Introduction to Money Mover Country Reports

Posted on the 6th June 2014 by Rosemary Fallows in Country Reports, News

Old globe

We’ve decided to put together a series of country reports which will feed into our risk analysis. This is a bit more in depth than deciding where to go on holiday! We will take a look at each country’s political situation, the type of businesses run there and the risk of corruption, amongst other things.

In the age of the internet, we are lucky to have access to a number of excellent resources to aid our research, and we will provide references for the sources of our information where required.

As this is an introduction, we will provide the headers that we are going to use plus a little more information about how we gather this data. We hope that you will find this information useful, or at least interesting.

Country and Currency

This is self-explanatory.

Political Situation

We will take a look at the political set up of each country. Is the government legitimate and stable? We will consider the impact of any civil unrest or international conflict.

It has been possible, in some higher risk countries, to permit trades involving government entities but not publicly-owned corporates. The reverse can also be true, where government entities have to be avoided due to the high chances of corruption.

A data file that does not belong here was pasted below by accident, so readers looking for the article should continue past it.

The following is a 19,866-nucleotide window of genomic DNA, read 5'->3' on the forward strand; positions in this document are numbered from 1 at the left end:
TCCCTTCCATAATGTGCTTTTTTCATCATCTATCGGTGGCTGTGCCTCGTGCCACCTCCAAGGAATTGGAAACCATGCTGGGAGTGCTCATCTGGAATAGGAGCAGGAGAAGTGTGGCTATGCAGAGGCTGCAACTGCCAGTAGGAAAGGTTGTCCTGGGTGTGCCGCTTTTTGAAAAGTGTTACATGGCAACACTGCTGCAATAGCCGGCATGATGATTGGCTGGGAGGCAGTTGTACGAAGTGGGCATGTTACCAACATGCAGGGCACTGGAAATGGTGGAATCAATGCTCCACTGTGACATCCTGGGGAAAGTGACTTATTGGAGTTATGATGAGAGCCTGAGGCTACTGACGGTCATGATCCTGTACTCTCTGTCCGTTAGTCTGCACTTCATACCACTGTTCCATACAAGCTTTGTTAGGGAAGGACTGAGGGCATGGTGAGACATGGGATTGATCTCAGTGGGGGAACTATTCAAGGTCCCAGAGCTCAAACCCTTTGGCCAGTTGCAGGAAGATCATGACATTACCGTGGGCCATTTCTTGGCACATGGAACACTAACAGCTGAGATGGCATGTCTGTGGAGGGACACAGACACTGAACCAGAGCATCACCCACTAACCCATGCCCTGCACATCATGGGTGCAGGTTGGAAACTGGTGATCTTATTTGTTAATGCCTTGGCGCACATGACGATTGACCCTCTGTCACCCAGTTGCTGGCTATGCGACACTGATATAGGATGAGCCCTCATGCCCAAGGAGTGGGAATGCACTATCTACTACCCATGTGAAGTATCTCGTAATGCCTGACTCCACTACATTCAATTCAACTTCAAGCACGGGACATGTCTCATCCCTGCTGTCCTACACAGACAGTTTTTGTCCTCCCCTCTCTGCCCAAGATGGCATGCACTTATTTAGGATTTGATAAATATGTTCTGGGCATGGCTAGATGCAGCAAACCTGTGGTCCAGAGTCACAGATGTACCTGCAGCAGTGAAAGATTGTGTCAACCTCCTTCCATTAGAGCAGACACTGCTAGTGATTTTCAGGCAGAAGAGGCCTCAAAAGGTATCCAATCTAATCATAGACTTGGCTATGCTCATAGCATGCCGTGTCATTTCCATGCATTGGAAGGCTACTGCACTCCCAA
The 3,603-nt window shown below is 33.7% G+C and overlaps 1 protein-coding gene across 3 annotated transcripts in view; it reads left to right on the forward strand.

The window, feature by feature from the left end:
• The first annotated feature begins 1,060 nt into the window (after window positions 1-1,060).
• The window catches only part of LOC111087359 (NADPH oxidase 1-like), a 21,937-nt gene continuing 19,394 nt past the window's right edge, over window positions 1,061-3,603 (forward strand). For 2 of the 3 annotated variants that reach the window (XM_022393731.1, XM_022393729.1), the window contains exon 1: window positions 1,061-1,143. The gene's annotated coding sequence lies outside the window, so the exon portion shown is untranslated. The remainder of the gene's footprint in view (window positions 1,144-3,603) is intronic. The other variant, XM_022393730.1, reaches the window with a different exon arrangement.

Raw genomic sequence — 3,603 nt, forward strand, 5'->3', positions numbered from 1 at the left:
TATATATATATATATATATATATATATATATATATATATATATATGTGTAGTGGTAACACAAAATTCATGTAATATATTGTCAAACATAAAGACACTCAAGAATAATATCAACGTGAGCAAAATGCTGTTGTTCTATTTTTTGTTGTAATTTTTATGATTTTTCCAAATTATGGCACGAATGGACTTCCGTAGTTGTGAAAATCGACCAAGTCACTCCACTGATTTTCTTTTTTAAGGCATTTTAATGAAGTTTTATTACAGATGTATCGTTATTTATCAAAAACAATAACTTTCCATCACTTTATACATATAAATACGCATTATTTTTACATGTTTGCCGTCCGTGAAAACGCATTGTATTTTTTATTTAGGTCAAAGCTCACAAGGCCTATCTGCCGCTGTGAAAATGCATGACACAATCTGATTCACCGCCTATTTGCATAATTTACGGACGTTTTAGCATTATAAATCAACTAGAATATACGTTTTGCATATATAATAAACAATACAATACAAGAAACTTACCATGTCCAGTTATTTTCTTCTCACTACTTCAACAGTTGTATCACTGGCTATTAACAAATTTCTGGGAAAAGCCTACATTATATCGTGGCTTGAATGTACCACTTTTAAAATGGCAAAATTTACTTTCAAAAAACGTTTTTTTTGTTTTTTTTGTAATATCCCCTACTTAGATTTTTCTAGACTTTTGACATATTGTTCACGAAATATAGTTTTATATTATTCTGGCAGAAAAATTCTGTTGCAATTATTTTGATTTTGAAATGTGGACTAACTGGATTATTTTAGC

Trade and Industry

What is the country’s source of wealth? Some industries present a greater inherent risk than others, for example diamonds, where we need to ensure that the source of wealth isn’t conflict diamonds.


These widely-used acronyms stand for “anti-money laundering” and “countering terrorist financing”.

How does the legislation look? An excellent publicly-available resource is the FATF (Financial Action Task Force) website which can be found here. FATF works to standardise AML legislation and provides a set of Recommendations to assist with this. This body also monitors countries’ progress in bringing their legislation up-to-scratch and meeting these recommendations, and provides a list of high-risk and non-cooperative jurisdictions.

Does the country’s FIU (Financial Intelligence Unit) have enough resource to tackle anti-money laundering concerns effectively? Or have they enacted the legislation without providing sufficient resources for enforcement? We look to the Egmont Group, website here, to help us to assess the adequacy of a country’s FIU.


Take a look at Transparency International’s Corruption Perceptions Index. They provide a relative ranking of countries from a corruption perspective. You can also see how they have determined their score by examining the surveys they have used for a particular country.

They have ranked 177 countries and territories in 2013 – how does your country fare?

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